Featuring works by: Derrick Adams, Joseph Beuys, Katherine Bradford, Edward Burtynsky, Naoya Hatakeyama, Georg Herold, Barbara Kruger, Robert Longo, David Maisel, Tony Matelli, Carlos Motta, Robin Rhode, Wilhelm Sasnal, David Shrigley, Ai Weiwei. Curated by Leo Barnes.
I think art is the only political power, the only revolutionary power, the only evolutionary power, the only power to free humankind from all repression. I say not that art has already realized this, on the contrary, and because it has not, it has to be developed as a weapon, at first there are radical levels, then you can speak about special details. – Joseph Beuys. “The Role of Documentation in Conceptual Art: An Aesthetic Inquiry,” by Robert C. Morgan, 1978.
In alluding to political power and freedom from repression, in the context of this exhibition, Joseph Beuys, presciently, believed that whatever negative stimuli becomes pervasive, artists must weaponize their response. Viewing media and technology pejoratively, as a deluge of oppression is but one perception. Another, of course, is that it shrinks and opens up the world.
Like artists from any period, those in this exhibition offer a critical analysis of their epoch. The images have an explicit awareness of the effects of new technologies on both the media and message of their agency. The first decade of the 21st century, from which these artists are drawn, familiarized the internet, social media, and smartphones to mass users. Through this filter, these artists transcribed their work. A decade or so on, the massive, initial flood of hi-tech media that starkly influenced their work makes their messaging appear blunt, unemotional, practical, and often, sardonic.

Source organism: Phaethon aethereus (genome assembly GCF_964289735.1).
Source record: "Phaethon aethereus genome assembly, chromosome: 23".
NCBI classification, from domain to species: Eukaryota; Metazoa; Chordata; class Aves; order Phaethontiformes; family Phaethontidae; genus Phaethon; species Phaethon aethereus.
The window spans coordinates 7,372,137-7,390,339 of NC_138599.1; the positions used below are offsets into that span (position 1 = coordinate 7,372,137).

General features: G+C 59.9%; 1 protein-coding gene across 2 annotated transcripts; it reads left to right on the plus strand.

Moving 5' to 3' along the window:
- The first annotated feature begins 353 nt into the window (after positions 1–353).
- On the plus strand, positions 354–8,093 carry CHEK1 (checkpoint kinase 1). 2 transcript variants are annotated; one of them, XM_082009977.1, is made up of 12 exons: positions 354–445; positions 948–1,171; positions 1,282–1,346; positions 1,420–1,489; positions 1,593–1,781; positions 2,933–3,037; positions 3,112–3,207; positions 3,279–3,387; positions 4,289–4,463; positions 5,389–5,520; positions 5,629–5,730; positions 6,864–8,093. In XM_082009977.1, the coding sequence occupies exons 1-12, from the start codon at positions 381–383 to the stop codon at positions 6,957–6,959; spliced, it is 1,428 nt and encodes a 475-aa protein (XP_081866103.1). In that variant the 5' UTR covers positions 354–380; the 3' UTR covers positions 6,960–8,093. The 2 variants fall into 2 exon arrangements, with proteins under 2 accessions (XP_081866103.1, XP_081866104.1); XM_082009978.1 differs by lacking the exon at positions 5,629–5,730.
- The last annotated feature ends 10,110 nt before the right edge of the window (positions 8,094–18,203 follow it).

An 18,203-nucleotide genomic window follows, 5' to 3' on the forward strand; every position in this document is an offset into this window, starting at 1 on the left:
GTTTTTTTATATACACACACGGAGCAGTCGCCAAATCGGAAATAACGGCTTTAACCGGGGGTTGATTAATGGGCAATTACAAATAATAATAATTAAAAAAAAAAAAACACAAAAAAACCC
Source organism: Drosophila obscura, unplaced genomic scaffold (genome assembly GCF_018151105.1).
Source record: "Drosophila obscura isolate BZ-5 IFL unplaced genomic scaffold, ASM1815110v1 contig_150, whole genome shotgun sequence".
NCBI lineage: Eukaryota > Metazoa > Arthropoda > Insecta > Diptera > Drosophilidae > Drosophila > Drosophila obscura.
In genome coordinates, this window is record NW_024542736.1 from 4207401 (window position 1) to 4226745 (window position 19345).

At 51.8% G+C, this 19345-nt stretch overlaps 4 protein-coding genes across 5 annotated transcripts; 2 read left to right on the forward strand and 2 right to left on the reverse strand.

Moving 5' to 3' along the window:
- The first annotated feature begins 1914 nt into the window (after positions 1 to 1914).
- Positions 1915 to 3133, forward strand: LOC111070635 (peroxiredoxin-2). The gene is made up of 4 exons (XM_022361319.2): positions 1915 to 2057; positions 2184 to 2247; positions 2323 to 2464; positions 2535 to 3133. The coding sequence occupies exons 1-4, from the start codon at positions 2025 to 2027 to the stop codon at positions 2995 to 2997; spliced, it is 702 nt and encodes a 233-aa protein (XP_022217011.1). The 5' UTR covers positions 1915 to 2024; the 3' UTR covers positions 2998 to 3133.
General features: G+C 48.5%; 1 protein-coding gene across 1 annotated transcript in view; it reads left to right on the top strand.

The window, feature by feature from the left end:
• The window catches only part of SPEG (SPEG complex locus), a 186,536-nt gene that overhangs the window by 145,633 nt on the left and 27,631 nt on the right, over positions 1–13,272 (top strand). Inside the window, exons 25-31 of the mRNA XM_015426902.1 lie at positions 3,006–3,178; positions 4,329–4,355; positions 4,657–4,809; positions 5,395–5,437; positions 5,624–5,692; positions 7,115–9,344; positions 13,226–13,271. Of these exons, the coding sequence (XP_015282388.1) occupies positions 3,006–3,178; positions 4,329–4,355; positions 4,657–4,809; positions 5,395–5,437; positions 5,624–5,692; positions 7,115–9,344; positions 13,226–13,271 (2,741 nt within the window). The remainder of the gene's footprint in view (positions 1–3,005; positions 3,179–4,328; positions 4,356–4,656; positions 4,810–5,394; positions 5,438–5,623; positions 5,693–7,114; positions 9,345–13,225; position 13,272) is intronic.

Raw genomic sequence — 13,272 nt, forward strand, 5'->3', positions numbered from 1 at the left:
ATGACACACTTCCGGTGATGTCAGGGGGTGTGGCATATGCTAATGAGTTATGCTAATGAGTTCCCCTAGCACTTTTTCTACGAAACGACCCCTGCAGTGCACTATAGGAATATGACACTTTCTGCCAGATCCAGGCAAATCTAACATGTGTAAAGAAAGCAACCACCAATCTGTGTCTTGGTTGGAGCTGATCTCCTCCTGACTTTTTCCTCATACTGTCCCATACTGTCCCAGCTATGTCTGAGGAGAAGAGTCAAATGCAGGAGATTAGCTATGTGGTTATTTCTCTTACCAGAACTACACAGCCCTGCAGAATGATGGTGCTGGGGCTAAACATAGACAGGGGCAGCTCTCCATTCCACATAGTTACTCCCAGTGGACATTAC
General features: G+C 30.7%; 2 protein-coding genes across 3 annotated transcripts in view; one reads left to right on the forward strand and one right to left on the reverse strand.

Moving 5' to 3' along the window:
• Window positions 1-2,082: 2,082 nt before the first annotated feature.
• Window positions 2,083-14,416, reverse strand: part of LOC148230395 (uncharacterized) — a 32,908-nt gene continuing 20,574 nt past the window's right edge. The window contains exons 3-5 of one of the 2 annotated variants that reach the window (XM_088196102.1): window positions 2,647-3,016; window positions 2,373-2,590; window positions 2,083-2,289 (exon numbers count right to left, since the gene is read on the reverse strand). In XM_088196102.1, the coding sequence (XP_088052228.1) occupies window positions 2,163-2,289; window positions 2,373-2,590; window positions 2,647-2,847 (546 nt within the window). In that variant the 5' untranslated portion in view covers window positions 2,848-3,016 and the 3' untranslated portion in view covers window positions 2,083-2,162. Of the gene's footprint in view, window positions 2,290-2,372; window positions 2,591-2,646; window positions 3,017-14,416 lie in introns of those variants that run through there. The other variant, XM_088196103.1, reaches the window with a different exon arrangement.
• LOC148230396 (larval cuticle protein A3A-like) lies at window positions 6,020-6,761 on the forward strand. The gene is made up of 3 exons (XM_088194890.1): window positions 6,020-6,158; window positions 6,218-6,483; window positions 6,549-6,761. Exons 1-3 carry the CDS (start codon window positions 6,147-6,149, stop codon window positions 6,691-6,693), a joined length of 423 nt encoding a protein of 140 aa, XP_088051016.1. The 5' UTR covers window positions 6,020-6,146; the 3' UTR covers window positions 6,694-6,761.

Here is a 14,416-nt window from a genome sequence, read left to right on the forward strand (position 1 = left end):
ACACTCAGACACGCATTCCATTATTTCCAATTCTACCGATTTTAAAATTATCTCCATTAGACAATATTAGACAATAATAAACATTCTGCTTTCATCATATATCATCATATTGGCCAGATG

Acting like an enchanter, Joseph Beuys is the fulcrum for this project. In following his example, these artists mesh with politics, the environment, and what they perceive as social, moral, and cultural crises. Their blatancy forces the viewer to feel the jolt of their messaging. Some entertain, others prefer a more disturbing and uncomfortable stance. All emit an uneasy critique of the repressive inundation of information as they were experiencing it for the first time.
Made possible by the Hall Foundation and Art Bridges.
Oakland University Art Gallery